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February 01, 2013   Email to Friend  Download PDF of this Issue

Federation dedicates wall honoring Service to Agriculture recipients

Former Lt. Gov. George McMillan Jr., left, and Dr. John Jensen, former dean of the Auburn University College of Agriculture, were among the inductees who attended the Jan. 29 ceremony dedicating the Service to Agriculture wall. The wall is in the Alabama Farmers Federation home office in Montgomery.

A permanent display honoring a group of Alabama leaders for their service to agriculture was dedicated Jan. 29 at the Alabama Farmers Federation headquarters in Montgomery.

A wall displaying etched portraits of the Federation’s Service to Agriculture award winners was dedicated during a reception attended by several honorees and family members. Recipients of the award are honored during the organization’s annual meeting each year; however, there was no lasting exhibit until now.

“The Service to Agriculture Award is the highest honor given by the Federation,” said Federation President Jimmy Parnell. “The dedication of this wall recognizes each of the recipients in a permanent manner. The men and women honored here made lasting, significant contributions to Alabama agriculture, and it’s appropriate we remind ourselves now, and for years to come, of their efforts.”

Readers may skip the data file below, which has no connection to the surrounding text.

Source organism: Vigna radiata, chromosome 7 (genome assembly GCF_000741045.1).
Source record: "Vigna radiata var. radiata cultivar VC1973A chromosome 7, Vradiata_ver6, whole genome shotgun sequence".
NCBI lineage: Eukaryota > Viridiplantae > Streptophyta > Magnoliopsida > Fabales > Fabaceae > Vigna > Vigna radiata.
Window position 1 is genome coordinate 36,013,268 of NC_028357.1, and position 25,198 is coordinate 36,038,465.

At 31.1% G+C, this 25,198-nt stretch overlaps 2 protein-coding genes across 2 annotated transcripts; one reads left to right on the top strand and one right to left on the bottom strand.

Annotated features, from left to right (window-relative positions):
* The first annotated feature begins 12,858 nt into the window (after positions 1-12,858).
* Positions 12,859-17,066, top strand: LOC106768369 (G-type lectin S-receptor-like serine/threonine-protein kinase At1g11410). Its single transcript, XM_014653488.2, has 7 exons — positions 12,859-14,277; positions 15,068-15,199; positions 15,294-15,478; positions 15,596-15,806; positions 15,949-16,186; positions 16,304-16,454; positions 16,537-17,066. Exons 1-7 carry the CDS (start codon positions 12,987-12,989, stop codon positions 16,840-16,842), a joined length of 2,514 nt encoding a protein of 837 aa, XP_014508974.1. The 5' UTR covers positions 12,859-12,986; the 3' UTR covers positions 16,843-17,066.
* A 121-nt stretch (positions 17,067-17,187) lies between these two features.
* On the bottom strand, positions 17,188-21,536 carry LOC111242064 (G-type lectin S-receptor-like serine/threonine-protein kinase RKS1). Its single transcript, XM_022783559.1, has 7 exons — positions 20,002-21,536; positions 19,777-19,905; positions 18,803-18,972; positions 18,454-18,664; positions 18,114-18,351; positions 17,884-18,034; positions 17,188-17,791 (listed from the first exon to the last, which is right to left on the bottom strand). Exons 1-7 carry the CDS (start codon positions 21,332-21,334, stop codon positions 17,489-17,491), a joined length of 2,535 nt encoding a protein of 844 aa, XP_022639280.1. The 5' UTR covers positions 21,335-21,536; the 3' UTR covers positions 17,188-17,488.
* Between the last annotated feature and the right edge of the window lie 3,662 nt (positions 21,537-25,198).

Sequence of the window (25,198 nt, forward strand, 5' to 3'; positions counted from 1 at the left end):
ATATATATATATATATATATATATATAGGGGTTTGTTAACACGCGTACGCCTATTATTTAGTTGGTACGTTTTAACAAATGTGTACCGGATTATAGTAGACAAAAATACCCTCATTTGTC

Honorees include Gov. George Wallace, who received the inaugural award in 1965 and was awarded again in 1986. Other state leaders, U.S. Senators and Representatives, educational and civic leaders, as well as former leaders of the Federation, also are members of the prestigious group.

Former Lt. Gov. George McMillan Jr., who received the Service to Agriculture Award in 1980, attended the ceremony. He said he was flattered when he received the award more than two decades ago and was humbled again to be remembered in a permanent way.

“It’s very touching,” McMillan said. “To be honored by being included with this distinguished group of people the Alabama Farmers Federation has chosen to recognize is something that is very special to me.”

In addition to Wallace and McMillan, honorees include L.M. Ware, 1966; Albert Brewer, 1967; E.V. Smith, 1968; Richard Beard, 1969; M.C. Stallworth, 1969; Fred Robertson, 1970; Walter Randolph, 1970; T.L. Faulkner, 1971; W.T. Maynor, 1971; A.W. Jones, 1972;  R.G. Arnold, 1972; James B. Allen, 1973; J. Lewis Harper, 1973; Jack Young, 1973; Booker T. Whatley, 1974; G.B. Phillips, 1975; W.O. Patterson, 1975; Tine Davis, 1975; Jack Edwards, 1976; Walter Givhan, 1976; Charles McCay, 1976; Charles McCay, 1976; Thomas E. Coker, 1977; Joe McCorquodale, 1978; Richard S. Manley, 1979; Howell Heflin, 1981; H. Hanly Funderburk, 1982; Bill Nichols, 1983; Charles Mitchell, 1983; William L. Dickinson, 1984; Hinton Mitchem, 1985; Albert McDonald, 1987; Guy Hunt, 1988; John A. Garrett, 1988; James Martin, 1989; Claude Harris, 1990; Dale Huffman, 1991; James D. Marion, 1992; James S. Clark, 1993; Terry Everett, 1994; Paul Parks, 1995; Fob James, 1996; Dick Fifield, 1996; J.D. Hays, 1996; Bud Cramer, 1997; Jeff Sessions, 1998; Goodwin L. Myrick, 1998; Sonny Callahan, 1999; Charles Bishop, 2000; Doug Rigney, 2000; Seth Hammett, 2001; Terry Everett, 2002; Richard Shelby, 2003; John Dorrill, 2003; John Jensen, 2004; Jim Cravey, 2004; Walter Hill, 2005; Ed Richardson, 2006; Ron Sparks, 2007; Jan Cook, 2008; Richard Guthrie, 2009; Mike Kilgore, 2009; J. Paul Till, 2009; John Wheat, 2010; Mike Rogers, 2011; and Jerry Newby, 2012.